Whats Wrong with This Photo? November

November 14, 2011

What’s Wrong with This Photo? Whats Wrong with This Photo?

Thanks to everyone providing us feedback to our November edition of  “What is wrong with the photo” Why would a RF cable hang in front of an AC Panel? As most readers identified correctly, this non-terminated RF cable got energized from a transient, which then arched over to the panel box finding its way to ground via the path of least resistance. 

Have you come across odd installations or wild set ups yourself? Send us a picture and we might feature it in an upcoming issue of STRIKE. Please submit your photo(s), state the problem and solution and submit to adam.chronister@protectiongroup.com

Karl Beckman
Look higher, about the midpoint of the main breaker. Seems to be some melting of the outer jacket there as well. Wind/precipitation static can easily do that. The connector arc was definitely life-threatening voltage and current, not just wind static.
12/12/2011 9:17:46 AM

vic som
The panel is connected to rectifiers of CA and they are grounded to the positive. Therefore on having touched the RF connector grounded to the negative, a short circuit was generated.
11/16/2011 12:22:43 PM

Joe Spinks
If this was caused by a lightning strike: A) the coax would have been burned at a point closest to the first encounter with the breaker box B) The coax connector would be permanently welded to the box.
Also, only the shield arced to the box, not the center conductor.
My guess, the antenna this was connected came in contact with the AC feed line either 220V or 4/8KV. Most antennas are DC grounded to prevent static build-up, thus providing a "Path" to the shield.
11/16/2011 10:17:36 AM

D Tenant
The most obvious issue is the arc on the breaker panel caused by what appears to be an energized coax connector. But why would it be dangling in front of the panel? Minimum clearance in front of an electrical panel is 36 inches. Also, the index documentation is not that descriptive.
11/16/2011 8:59:46 AM

Bill Porter
The burn on the panel cover next to the hanging coax suggests (1) the panel door is left open, and (2) the coax may go outside and isn't terminated or grounded.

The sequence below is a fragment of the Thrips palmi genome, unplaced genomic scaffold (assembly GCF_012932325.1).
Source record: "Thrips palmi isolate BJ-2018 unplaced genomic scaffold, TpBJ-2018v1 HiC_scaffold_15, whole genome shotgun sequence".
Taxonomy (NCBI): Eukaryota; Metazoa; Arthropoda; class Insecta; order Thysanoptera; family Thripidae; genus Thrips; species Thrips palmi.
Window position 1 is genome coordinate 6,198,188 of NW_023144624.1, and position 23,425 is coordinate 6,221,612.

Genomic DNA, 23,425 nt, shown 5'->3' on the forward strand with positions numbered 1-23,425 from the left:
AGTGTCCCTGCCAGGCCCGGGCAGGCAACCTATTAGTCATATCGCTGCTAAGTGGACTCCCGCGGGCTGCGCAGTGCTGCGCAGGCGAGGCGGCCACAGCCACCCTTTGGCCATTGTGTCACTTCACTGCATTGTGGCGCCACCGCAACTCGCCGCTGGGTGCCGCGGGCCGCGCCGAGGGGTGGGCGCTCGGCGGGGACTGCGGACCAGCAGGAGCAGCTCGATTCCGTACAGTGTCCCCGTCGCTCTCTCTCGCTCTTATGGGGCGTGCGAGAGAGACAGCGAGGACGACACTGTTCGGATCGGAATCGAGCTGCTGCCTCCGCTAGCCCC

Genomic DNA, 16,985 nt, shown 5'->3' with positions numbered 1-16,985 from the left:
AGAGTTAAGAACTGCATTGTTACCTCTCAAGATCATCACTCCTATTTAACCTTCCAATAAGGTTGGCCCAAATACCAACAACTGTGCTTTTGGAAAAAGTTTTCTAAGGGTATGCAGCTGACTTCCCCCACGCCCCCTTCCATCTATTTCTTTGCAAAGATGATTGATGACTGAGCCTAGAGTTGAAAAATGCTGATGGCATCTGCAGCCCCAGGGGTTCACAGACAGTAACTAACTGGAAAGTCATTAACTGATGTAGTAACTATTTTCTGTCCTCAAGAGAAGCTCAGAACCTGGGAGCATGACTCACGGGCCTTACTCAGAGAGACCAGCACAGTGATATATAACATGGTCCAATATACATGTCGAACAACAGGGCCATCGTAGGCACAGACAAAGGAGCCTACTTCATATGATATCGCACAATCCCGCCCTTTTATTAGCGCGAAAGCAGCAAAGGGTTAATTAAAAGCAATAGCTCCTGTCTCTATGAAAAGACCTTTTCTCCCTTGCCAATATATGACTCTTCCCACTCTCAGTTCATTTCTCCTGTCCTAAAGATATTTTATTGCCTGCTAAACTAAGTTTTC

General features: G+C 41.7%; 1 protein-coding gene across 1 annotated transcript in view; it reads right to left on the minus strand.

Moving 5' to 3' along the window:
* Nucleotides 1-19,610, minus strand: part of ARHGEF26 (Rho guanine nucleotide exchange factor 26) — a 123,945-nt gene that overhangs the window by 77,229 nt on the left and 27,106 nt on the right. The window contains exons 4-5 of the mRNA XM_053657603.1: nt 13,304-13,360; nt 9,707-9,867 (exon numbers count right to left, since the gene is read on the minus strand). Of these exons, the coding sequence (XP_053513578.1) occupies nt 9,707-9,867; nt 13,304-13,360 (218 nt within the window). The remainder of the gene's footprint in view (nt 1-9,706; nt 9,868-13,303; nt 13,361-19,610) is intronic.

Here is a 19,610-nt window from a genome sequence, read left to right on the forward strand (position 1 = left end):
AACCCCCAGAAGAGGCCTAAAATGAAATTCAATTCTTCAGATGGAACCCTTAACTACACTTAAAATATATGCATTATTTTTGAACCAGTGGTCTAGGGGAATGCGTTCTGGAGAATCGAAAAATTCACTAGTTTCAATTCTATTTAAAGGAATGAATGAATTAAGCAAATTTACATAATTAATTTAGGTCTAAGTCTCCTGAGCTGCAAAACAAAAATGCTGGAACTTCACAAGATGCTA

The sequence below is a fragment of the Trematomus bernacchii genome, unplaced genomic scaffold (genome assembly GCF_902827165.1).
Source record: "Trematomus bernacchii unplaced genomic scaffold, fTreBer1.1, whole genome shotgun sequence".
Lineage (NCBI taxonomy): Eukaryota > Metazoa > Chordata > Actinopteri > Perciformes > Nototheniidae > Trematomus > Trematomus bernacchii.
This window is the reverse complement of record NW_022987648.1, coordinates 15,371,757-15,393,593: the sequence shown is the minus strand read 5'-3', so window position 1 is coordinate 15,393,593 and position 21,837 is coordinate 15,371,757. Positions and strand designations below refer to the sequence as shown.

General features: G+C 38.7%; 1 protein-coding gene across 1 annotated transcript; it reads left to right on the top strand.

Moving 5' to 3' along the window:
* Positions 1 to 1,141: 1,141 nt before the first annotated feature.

11/16/2011 8:57:22 AM

A.M. Chrismer
1- Flash over from UHF connector.
2- Why is it hanging there in the first place? i.e. No obstructions in front of load centers.
3- If it is out of use, you wouldn't want to be working around it during a storm.
4- Then if it is out of use, it needs to be moved and earth bonded or taken out of service.
5- Do I see light behind #5 breaker? The back panel "couldn't" be open.
6- Ganged circuit breakers are "normally" found at the top of QO load centers.
7- Couldn't find Waldo anywhere in the picture.
11/16/2011 8:41:34 AM

Rory Shaffer
Ungrounded coax connector left hanging discharged to panel which is grounded rather than to common earth point ground.
11/16/2011 8:30:23 AM

Richard Litten
Looks to be two problems. The UL label is missing off one of the breakers and that antenna lead must run outside and has been hit by lightning. Nice char mark on the panel.
11/16/2011 8:22:27 AM

Kyle Cormier
Looks like an unterminated / unprotected cable which has had a surge arcing to the panel. (black spot behind cable)
11/16/2011 7:40:06 AM

Michael Christenson
high voltage from RF cable jumped to load center common
causing damage
11/16/2011 7:34:10 AM

Ron Jakubowski
Looks like the antenna cable is not grounded before it comes into the building (probably connected to an HF dipole antenna) and (a) nearby lightning strike(s) have caused arcing to the power ground.
11/16/2011 7:30:37 AM

Shawn Egelsky
The dangling cable on the left is or at some point has been energized and arcked on the grounded electrical housing.
11/16/2011 7:04:16 AM

David G McCumber
It looks like some one left a Ungrounded feed-line and possibly bad ground at the power box .. the potential between the two can be seen by the burn mark behind the cable that was caused by a lighting strike. ??
11/16/2011 6:58:42 AM

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